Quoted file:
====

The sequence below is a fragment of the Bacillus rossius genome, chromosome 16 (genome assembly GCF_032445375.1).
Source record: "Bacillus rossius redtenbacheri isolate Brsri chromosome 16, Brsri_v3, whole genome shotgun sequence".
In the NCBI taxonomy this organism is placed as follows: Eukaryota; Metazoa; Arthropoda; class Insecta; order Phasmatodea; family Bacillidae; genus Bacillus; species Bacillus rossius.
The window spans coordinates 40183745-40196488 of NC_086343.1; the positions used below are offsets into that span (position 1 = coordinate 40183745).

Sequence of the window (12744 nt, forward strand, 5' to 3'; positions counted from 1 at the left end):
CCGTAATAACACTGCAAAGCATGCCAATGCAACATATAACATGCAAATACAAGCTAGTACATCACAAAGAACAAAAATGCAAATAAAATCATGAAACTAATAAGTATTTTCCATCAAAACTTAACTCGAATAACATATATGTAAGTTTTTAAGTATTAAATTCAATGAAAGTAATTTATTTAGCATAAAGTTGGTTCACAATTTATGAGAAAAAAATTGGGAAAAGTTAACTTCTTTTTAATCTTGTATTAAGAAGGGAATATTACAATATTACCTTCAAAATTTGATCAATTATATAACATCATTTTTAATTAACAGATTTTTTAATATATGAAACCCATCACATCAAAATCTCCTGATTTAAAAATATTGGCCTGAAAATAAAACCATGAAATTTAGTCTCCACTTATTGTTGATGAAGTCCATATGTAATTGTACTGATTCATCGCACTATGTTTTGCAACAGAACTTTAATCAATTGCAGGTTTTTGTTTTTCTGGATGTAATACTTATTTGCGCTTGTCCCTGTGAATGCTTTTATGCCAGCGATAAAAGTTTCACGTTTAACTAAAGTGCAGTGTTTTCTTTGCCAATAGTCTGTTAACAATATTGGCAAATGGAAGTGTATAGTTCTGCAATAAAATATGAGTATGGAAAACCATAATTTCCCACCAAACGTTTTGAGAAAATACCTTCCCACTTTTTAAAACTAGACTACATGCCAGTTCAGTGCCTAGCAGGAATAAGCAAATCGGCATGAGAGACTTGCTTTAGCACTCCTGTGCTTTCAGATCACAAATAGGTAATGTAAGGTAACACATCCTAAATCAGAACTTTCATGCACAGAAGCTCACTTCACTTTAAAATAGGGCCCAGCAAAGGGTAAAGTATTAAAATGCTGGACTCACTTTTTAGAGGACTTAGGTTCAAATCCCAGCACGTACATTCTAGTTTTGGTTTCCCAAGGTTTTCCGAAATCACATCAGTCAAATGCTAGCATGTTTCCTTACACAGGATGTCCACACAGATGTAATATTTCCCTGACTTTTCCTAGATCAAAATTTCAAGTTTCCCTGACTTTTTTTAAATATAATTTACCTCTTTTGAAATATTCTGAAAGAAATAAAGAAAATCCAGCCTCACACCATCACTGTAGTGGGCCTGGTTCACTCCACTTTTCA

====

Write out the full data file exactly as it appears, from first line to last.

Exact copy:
The sequence below is a fragment of the Bacillus rossius genome, chromosome 16 (genome assembly GCF_032445375.1).
Source record: "Bacillus rossius redtenbacheri isolate Brsri chromosome 16, Brsri_v3, whole genome shotgun sequence".
In the NCBI taxonomy this organism is placed as follows: Eukaryota; Metazoa; Arthropoda; class Insecta; order Phasmatodea; family Bacillidae; genus Bacillus; species Bacillus rossius.
The window spans coordinates 40183745-40196488 of NC_086343.1; the positions used below are offsets into that span (position 1 = coordinate 40183745).

Sequence of the window (12744 nt, forward strand, 5' to 3'; positions counted from 1 at the left end):
CCGTAATAACACTGCAAAGCATGCCAATGCAACATATAACATGCAAATACAAGCTAGTACATCACAAAGAACAAAAATGCAAATAAAATCATGAAACTAATAAGTATTTTCCATCAAAACTTAACTCGAATAACATATATGTAAGTTTTTAAGTATTAAATTCAATGAAAGTAATTTATTTAGCATAAAGTTGGTTCACAATTTATGAGAAAAAAATTGGGAAAAGTTAACTTCTTTTTAATCTTGTATTAAGAAGGGAATATTACAATATTACCTTCAAAATTTGATCAATTATATAACATCATTTTTAATTAACAGATTTTTTAATATATGAAACCCATCACATCAAAATCTCCTGATTTAAAAATATTGGCCTGAAAATAAAACCATGAAATTTAGTCTCCACTTATTGTTGATGAAGTCCATATGTAATTGTACTGATTCATCGCACTATGTTTTGCAACAGAACTTTAATCAATTGCAGGTTTTTGTTTTTCTGGATGTAATACTTATTTGCGCTTGTCCCTGTGAATGCTTTTATGCCAGCGATAAAAGTTTCACGTTTAACTAAAGTGCAGTGTTTTCTTTGCCAATAGTCTGTTAACAATATTGGCAAATGGAAGTGTATAGTTCTGCAATAAAATATGAGTATGGAAAACCATAATTTCCCACCAAACGTTTTGAGAAAATACCTTCCCACTTTTTAAAACTAGACTACATGCCAGTTCAGTGCCTAGCAGGAATAAGCAAATCGGCATGAGAGACTTGCTTTAGCACTCCTGTGCTTTCAGATCACAAATAGGTAATGTAAGGTAACACATCCTAAATCAGAACTTTCATGCACAGAAGCTCACTTCACTTTAAAATAGGGCCCAGCAAAGGGTAAAGTATTAAAATGCTGGACTCACTTTTTAGAGGACTTAGGTTCAAATCCCAGCACGTACATTCTAGTTTTGGTTTCCCAAGGTTTTCCGAAATCACATCAGTCAAATGCTAGCATGTTTCCTTACACAGGATGTCCACACAGATGTAATATTTCCCTGACTTTTCCTAGATCAAAATTTCAAGTTTCCCTGACTTTTTTTAAATATAATTTACCTCTTTTGAAATATTCTGAAAGAAATAAAGAAAATCCAGCCTCACACCATCACTGTAGTGGGCCTGGTTCACTCCACTTTTCA